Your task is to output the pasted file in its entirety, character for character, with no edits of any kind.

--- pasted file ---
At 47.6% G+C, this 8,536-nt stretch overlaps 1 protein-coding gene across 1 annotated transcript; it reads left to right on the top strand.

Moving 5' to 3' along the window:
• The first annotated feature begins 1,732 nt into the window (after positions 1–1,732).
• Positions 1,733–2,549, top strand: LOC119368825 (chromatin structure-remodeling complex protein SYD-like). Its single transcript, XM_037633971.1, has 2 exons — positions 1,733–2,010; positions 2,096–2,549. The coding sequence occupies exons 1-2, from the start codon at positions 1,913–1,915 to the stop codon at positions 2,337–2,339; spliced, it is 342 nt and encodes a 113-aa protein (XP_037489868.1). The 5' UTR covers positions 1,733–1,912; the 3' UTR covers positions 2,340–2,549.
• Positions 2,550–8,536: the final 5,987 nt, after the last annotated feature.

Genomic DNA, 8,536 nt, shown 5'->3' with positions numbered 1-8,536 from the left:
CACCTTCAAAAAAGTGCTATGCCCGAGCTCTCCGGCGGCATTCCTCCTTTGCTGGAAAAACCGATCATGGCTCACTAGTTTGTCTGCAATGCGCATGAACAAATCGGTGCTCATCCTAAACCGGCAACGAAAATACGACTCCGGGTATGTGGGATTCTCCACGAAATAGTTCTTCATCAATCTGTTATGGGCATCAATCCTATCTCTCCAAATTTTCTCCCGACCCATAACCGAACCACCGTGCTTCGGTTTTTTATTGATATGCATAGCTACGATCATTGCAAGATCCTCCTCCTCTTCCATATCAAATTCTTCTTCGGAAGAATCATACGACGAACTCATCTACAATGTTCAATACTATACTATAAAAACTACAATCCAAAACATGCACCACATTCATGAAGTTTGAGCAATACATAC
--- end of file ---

At 47.6% G+C, this 8,536-nt stretch overlaps 1 protein-coding gene across 1 annotated transcript; it reads left to right on the top strand.

Moving 5' to 3' along the window:
• The first annotated feature begins 1,732 nt into the window (after positions 1–1,732).
• Positions 1,733–2,549, top strand: LOC119368825 (chromatin structure-remodeling complex protein SYD-like). Its single transcript, XM_037633971.1, has 2 exons — positions 1,733–2,010; positions 2,096–2,549. The coding sequence occupies exons 1-2, from the start codon at positions 1,913–1,915 to the stop codon at positions 2,337–2,339; spliced, it is 342 nt and encodes a 113-aa protein (XP_037489868.1). The 5' UTR covers positions 1,733–1,912; the 3' UTR covers positions 2,340–2,549.
• Positions 2,550–8,536: the final 5,987 nt, after the last annotated feature.

Genomic DNA, 8,536 nt, shown 5'->3' with positions numbered 1-8,536 from the left:
CACCTTCAAAAAAGTGCTATGCCCGAGCTCTCCGGCGGCATTCCTCCTTTGCTGGAAAAACCGATCATGGCTCACTAGTTTGTCTGCAATGCGCATGAACAAATCGGTGCTCATCCTAAACCGGCAACGAAAATACGACTCCGGGTATGTGGGATTCTCCACGAAATAGTTCTTCATCAATCTGTTATGGGCATCAATCCTATCTCTCCAAATTTTCTCCCGACCCATAACCGAACCACCGTGCTTCGGTTTTTTATTGATATGCATAGCTACGATCATTGCAAGATCCTCCTCCTCTTCCATATCAAATTCTTCTTCGGAAGAATCATACGACGAACTCATCTACAATGTTCAATACTATACTATAAAAACTACAATCCAAAACATGCACCACATTCATGAAGTTTGAGCAATACATAC